Why does sexual harassment go unreported?

Sexual harassment is an offence that frequently goes unreported. Whilst victims are never to blame for what happens to them, many people often feel ashamed or embarrassed and will keep their experiences secret to avoid uncomfortable conversations or victim-blaming. 

There’s also a real problem of victims not being believed, with many perpetrators of sexual harassment never facing any consequences for their behaviour, which puts off many victims from reporting what happens. Sexual harassment cases in the workplace often bring bad press to the business in which they happen, so there are also some cases where an employee will be persuaded not to officially report a case to protect the company’s reputation.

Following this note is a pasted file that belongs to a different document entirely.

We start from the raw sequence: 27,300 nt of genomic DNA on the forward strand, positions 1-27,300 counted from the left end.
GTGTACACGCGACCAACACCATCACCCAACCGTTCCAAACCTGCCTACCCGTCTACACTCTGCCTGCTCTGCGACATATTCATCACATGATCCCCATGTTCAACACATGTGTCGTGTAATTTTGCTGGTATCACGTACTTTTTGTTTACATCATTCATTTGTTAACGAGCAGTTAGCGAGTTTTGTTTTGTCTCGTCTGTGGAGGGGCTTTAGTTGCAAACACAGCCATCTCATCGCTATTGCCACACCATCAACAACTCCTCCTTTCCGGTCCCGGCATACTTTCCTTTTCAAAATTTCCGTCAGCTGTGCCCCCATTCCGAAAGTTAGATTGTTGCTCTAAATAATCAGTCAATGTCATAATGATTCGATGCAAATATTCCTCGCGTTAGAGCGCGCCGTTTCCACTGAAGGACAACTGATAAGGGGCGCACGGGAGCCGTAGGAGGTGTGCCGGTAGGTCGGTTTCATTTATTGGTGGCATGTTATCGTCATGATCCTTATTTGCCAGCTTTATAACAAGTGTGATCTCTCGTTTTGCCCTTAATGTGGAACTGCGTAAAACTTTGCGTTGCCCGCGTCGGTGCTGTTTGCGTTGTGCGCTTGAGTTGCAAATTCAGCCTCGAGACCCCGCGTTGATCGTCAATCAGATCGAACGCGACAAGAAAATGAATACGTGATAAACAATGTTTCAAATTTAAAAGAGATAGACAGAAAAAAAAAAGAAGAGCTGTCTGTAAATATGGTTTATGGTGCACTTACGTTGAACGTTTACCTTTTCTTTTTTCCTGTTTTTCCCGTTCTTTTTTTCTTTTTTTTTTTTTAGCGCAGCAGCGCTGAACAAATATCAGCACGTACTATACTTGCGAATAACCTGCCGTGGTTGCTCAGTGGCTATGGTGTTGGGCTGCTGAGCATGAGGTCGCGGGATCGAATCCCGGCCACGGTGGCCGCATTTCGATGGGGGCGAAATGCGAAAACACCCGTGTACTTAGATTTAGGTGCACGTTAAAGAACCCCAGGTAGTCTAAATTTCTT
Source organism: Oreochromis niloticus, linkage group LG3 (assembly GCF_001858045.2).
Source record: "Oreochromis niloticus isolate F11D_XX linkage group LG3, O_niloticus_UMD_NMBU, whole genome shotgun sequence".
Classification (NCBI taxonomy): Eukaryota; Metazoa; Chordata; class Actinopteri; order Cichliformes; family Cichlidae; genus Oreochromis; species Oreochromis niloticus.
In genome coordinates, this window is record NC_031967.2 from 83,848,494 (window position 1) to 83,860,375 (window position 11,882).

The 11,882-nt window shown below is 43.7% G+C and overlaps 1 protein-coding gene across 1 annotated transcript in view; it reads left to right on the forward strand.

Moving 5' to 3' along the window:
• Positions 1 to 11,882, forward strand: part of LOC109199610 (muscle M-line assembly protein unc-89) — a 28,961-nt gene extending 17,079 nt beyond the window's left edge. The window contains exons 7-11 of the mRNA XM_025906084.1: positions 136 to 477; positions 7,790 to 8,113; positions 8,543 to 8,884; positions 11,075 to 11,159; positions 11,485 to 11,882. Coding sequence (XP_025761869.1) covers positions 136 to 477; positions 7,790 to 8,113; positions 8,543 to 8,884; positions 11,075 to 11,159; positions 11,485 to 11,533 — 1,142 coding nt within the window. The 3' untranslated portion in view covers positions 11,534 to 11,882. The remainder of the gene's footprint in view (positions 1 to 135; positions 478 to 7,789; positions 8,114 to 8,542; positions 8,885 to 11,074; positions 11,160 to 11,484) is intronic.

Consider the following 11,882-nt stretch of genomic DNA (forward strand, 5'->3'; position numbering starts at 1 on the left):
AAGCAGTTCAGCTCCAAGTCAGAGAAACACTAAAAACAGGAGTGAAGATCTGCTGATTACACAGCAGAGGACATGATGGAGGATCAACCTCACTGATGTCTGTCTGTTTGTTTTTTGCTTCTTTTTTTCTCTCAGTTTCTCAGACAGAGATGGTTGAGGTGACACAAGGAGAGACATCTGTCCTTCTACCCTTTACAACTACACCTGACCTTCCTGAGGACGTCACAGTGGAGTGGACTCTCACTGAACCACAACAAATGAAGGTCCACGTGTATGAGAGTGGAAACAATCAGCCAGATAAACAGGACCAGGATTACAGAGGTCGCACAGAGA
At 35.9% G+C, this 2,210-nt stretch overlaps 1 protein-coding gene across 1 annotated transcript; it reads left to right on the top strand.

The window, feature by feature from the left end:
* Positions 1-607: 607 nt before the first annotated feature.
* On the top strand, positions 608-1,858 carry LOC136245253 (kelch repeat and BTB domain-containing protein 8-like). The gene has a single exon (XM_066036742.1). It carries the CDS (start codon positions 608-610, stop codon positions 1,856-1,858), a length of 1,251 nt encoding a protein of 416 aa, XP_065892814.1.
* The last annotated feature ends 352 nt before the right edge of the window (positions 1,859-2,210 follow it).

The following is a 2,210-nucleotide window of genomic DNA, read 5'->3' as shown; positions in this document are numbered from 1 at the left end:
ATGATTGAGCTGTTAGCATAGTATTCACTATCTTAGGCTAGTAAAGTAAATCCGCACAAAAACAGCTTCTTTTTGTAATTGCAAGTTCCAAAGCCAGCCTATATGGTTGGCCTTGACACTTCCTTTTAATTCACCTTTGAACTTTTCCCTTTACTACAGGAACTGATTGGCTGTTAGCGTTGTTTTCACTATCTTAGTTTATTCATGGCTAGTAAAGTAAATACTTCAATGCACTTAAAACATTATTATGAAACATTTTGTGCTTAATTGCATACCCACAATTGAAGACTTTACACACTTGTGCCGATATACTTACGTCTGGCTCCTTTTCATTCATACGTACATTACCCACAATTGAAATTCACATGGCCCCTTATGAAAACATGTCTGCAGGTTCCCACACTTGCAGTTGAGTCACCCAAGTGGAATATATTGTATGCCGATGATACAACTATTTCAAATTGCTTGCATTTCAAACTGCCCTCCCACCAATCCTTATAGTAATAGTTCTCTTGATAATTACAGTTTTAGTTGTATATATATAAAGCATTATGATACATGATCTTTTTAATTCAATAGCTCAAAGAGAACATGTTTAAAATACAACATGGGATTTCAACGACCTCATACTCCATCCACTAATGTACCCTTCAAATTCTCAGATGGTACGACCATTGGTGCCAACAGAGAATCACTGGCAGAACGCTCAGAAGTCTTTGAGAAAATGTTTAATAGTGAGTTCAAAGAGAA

Summary

Sexual harassment at work is something that can happen to anyone regardless of their background or identity. Understanding the relevant legalities and best methods for stopping sexual harassment in the workplace is important for all employees, particularly if you are in a position where other members of staff may report incidents like this to you.

If you’re looking for guidance and training surrounding sexual harassment in the workplace, we offer ‘Sexual Harassment in the Workplace for Employees’ and ‘Sexual Harassment in the Workplace for Managers’ courses which explain the actions that should be taken in the event of any kind of inappropriate misconduct at work.